jonbecker said...

I just want to offer some clarification, though I've said/written this a few other times. I'm optimistic about the affordances of social media for professional networking and even professional learning. Let me make that more clear. I believe there's potentially real professional value to Twitter. Same with blogs. And Nings. And, and, and...

Now that that's out of the way...

Let me repeat my two non-negotiables: (1) "PLN" can NEVER be preceded by "the" or "our." It just can't. There is no one network. I won't quibble with someone who says/writes "my PLN," though it's not something you'll ever catch me saying. (2) "PLN" can NEVER be equated with only those with whom one interacts on Twitter. I don't know anyone who disagrees with this point. Yet, many folks insist on starting their tweets with "PLN:..." or "Hey PLN..." Well, if you agree that your "PLN" includes folks who are not on Twitter, then it's just sloppy/inaccurate to start tweets that way.

And, accuracy/precision is partly what I'm after. To those who say "it's just semantics" or "this is a trivial language issue" I say that language is so incredibly important. I can point to many examples where important educational policy debates went awry over what seemed like "just semantics." The classic example in my mind is the "Ebonics" debate that erupted in Oakland a number of years ago. There were very, very important issues in play there, yet it all fizzled in a heap of illegitimacy largely because people used sloppy/imprecise terminology, including the term "Ebonics."

If there are genuine affordances of social media for professional learning, folks should be quite concerned with the language they use. Imagine yourself in the position of an educational leader who wants to introduce a group of teachers to these ideas. Let's further imagine that you've been given an opportunity to lead a professional development session on these ideas. You have to publicize the event. One possible title is "Building and Growing your PLN: Twitter, Blogs, Wikis and Nings." Another possible title is "Faculty Lounge 2.0: Using social media for professional learning and professional networking." Which do you think will turn off more people? Which do you think will be more appealing? Why?

Carl Anderson said...

@Adrienne Thanks for the link to Whitby's blog. I wasn't aware of that post.

@Kelly Thanks for the comment, and thank you for all the comments you leave on my blog. I was really hoping to see more resistance from this post. When I first started blogging it seemed like debate and critical discussion were what the "edubloggers" cherished about his medium. I miss that and to a large degree this post, as well as a lot of my posts lately, have been an attempt to kick start that debate again. Without it we become an echo chamber. I blame the near immediacy that Twitter has given to our interactions online for this. Also, I wanted to point out that I don't see this as an us vs them issue but what I tried to convey was with this post is it is more a me vs we issue (myself included in the we). To a large degree this is an argument with myself, a critical part of me acting out against the part of me that is comfortable going with the flow. It was also a chance to write about student disruption and use our own online learning environment as an example. I can see how this might make people uncomfortable but discomfort usually fosters growth. For the record, I think Beth Still's response by inquiry is exactly the correct response both to our own online acting out and that of the student in the classroom.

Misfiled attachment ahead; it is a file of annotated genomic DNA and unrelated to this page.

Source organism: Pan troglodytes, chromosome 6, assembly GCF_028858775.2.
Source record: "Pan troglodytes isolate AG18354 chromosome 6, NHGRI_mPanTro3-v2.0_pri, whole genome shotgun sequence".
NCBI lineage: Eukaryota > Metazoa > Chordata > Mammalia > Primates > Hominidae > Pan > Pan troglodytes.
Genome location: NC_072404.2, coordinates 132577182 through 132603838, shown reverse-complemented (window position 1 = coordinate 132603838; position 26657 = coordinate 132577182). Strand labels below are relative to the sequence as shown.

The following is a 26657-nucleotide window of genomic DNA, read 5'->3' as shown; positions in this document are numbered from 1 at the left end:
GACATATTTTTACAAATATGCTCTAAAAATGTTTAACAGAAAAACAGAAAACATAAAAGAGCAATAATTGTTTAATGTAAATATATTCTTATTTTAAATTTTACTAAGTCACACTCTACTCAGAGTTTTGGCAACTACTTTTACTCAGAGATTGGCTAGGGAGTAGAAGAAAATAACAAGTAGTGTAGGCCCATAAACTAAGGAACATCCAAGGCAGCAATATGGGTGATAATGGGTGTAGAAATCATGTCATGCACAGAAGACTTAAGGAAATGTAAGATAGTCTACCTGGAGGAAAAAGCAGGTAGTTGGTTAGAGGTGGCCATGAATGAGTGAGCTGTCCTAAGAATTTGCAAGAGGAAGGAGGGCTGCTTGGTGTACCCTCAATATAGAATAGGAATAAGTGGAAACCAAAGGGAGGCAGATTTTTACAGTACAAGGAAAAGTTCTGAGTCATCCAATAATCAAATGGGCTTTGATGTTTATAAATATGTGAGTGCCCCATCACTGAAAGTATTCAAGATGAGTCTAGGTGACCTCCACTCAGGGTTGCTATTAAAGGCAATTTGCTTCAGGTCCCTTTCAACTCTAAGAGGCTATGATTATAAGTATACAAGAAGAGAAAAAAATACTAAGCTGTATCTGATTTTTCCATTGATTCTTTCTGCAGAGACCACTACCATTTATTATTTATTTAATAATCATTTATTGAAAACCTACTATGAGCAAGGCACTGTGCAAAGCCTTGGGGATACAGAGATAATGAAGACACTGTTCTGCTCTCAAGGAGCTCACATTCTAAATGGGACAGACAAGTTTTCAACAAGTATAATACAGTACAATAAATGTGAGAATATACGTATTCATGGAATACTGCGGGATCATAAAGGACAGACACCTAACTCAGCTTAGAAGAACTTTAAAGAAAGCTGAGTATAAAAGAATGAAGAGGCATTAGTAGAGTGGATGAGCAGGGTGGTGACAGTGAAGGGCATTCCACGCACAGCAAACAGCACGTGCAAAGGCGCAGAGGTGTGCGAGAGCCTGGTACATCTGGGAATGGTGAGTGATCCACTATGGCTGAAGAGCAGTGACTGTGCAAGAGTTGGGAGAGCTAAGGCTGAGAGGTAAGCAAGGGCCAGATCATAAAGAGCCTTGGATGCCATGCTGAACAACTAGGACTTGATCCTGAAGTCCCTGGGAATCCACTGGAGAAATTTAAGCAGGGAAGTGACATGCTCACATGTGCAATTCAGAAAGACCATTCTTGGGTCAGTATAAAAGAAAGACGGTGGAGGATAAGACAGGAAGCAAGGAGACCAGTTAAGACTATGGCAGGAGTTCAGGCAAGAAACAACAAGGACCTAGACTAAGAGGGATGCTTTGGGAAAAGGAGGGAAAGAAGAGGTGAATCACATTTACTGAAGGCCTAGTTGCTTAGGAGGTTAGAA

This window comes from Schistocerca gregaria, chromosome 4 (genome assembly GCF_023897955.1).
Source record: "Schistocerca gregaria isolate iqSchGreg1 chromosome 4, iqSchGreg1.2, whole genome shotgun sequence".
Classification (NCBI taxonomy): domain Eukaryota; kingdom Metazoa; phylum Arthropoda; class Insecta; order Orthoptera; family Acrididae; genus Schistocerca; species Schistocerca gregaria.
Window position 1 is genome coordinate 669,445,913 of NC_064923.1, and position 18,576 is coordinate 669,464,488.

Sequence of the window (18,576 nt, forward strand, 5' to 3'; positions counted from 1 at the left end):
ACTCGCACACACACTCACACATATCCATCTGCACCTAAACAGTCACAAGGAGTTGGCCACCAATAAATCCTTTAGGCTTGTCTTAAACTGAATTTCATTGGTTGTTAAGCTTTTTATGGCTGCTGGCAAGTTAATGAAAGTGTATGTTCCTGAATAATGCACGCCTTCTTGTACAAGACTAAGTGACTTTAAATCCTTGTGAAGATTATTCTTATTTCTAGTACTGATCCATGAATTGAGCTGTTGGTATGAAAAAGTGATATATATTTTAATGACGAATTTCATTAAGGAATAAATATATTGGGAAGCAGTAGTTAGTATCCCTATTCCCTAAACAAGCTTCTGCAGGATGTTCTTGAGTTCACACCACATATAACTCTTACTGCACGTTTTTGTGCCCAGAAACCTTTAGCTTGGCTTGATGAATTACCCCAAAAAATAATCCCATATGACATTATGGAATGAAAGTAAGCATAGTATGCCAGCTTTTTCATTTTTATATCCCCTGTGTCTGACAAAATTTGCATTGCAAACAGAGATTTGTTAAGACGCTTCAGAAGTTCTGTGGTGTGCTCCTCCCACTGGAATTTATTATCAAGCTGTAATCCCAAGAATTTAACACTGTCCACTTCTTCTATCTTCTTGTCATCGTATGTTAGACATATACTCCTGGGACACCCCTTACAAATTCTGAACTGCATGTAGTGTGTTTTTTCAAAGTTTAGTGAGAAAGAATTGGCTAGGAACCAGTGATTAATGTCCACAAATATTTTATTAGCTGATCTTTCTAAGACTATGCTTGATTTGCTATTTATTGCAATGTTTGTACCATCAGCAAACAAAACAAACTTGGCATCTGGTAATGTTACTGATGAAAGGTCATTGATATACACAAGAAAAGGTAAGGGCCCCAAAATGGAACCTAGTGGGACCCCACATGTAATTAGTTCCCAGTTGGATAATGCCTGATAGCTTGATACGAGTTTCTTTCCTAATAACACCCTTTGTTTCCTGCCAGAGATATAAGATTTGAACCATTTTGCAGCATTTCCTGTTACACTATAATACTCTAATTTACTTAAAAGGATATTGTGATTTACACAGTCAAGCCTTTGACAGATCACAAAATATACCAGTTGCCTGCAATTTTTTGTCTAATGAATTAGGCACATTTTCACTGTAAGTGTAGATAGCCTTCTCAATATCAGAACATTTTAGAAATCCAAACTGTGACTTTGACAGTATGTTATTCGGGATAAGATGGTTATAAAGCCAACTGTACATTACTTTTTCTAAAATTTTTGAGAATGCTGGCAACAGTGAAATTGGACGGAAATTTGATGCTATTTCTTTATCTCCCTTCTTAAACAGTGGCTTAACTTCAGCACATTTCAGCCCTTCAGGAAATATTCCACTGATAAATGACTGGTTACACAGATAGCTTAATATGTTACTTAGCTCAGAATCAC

@JonBecker At first I didn't really understand the PC thing, I still don't see how calling it PC is any better than PLC but I do agree with you on substance. Thank you for validating my concern over word choice.

Also, while I directed this piece toward #edchat simply because that was what was in Beth's tweet, this concern or angst-riddled outburst could apply for any of our online silos associated with our PLNs.